The Cleveland Leader asks how did the Chinese 4x100m relay team make up so much ground so quickly.
Michael Phelps wasn't the only one making waves in the pool today. The Chinese women's relay team was the top qualifier in the 4x100m freestyle competition. While that in itself may not be enough to arose suspicion, chew on this: coming into the heats, the team ranked an average of #39 in the world. Coming out of the heats, they became the top-seed and the team to beat in the relay. As the Chinese celebrated, alarm bells went off in just about everyone else.
The Leader says the Chinese were not so good just a few months ago. They must be very dedicated.
The Chinese have not fared well in swimming any time recently. At 2007's World Championships, the Chinese won two medals, a silver and a bronze. Compare that to the United States, which won 20 golds, 13 silvers and 3 bronzes. How can the sudden, drastic improvement be explained?
The highest-ranked Chinese swimmer in the 100-freestyle was Pang Jiaying at #11. She anchored the relay in 52.83. The foursome's time of 3 minutes 36.78 seconds set a new Asian record and was just three seconds shy of the world record, which was set earlier this year by the Dutch. Germany finished in second at 3:37.52, and the United States pulled in third at 3.37.53.
Pang's portion of the relay was by far her best time this year by an astounding 1.34 seconds, and the fastest split by any swimmer in the event by over one second. Again, this left many wondering what could account for that much of a time drop.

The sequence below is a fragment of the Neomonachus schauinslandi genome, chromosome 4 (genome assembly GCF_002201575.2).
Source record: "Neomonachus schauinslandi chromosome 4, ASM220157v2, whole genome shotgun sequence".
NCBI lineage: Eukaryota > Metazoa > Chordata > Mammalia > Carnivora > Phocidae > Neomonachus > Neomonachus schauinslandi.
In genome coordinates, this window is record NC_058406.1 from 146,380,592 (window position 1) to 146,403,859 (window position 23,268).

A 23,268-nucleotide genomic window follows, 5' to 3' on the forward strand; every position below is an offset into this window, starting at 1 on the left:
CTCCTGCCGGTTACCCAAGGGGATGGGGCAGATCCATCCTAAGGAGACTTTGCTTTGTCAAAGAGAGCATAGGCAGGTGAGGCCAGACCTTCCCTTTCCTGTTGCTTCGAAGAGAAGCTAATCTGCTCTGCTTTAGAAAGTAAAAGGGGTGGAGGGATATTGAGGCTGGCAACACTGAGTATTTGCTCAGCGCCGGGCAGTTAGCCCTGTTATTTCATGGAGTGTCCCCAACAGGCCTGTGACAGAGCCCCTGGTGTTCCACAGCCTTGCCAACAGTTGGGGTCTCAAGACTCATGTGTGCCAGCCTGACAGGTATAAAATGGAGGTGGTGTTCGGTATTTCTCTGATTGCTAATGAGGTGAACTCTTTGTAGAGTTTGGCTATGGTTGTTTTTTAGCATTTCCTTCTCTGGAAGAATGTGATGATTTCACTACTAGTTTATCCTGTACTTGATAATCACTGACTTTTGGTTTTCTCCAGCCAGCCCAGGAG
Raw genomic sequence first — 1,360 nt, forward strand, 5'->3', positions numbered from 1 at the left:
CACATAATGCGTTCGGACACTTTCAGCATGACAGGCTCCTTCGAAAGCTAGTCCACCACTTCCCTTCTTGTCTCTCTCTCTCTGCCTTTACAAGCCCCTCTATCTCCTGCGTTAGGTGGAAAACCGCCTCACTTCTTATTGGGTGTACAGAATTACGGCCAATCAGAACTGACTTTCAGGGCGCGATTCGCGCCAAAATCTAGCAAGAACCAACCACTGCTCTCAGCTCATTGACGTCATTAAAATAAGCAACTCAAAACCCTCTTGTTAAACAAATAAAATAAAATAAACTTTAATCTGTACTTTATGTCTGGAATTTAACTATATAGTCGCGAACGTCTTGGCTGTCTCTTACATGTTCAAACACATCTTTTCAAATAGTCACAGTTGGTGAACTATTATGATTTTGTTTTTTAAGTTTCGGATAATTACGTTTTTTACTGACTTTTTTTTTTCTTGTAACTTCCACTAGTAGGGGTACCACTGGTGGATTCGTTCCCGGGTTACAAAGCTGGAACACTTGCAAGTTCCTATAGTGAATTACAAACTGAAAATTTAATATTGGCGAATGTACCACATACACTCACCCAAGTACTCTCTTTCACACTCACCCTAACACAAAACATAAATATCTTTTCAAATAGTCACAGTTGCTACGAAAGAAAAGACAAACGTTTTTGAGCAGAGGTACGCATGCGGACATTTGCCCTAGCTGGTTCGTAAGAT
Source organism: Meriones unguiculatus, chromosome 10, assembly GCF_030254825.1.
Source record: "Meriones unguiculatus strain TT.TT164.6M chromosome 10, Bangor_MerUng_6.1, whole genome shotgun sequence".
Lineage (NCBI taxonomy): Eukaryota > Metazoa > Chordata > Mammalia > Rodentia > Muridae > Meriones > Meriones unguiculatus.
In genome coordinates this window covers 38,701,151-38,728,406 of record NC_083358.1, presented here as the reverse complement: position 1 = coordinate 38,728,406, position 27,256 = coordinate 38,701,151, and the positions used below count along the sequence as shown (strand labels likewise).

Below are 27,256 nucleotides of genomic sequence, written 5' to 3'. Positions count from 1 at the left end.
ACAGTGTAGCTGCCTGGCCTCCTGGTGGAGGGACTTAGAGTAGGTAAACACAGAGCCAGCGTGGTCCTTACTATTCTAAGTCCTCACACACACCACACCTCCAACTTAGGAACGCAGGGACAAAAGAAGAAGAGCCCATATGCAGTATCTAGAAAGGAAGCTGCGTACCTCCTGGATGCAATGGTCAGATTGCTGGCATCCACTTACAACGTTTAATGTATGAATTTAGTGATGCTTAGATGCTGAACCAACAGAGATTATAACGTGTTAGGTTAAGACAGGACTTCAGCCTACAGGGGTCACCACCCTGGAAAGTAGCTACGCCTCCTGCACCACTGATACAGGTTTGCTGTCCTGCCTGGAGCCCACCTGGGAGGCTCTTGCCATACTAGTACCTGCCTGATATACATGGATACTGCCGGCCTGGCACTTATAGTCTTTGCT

Not that there is any reason for suspicions here the Chinese have always been clean (not)
If the Chinese team were found to be cheating, it wouldn't be the first time. During the 1990's, 30 Chinese swimmers failed drug tests in international competition, and in recent years they've been relative non-factors on the competitive swimming circuit. This year the Chinese had the same number of swimmers failing drug tests as the Americans.
In the months leading up to the Games, the big rumor in the international swimming world was that China had a shadow team that it was keeping largely sequestered, making it easier to escape the radar of drug testers. That notion was dismissed by Mark Shubert, the US national team director, and Eddie Reese again on Saturday.
Did the Chinese team work really work that hard to improve? Do they have some kind of home field advantage? Or, have they perhaps been artificially aided through steroids or even genetic enhancements? If they continue to uncharacteristically smash the competition in swimming, the allegations of cheating will only get stronger.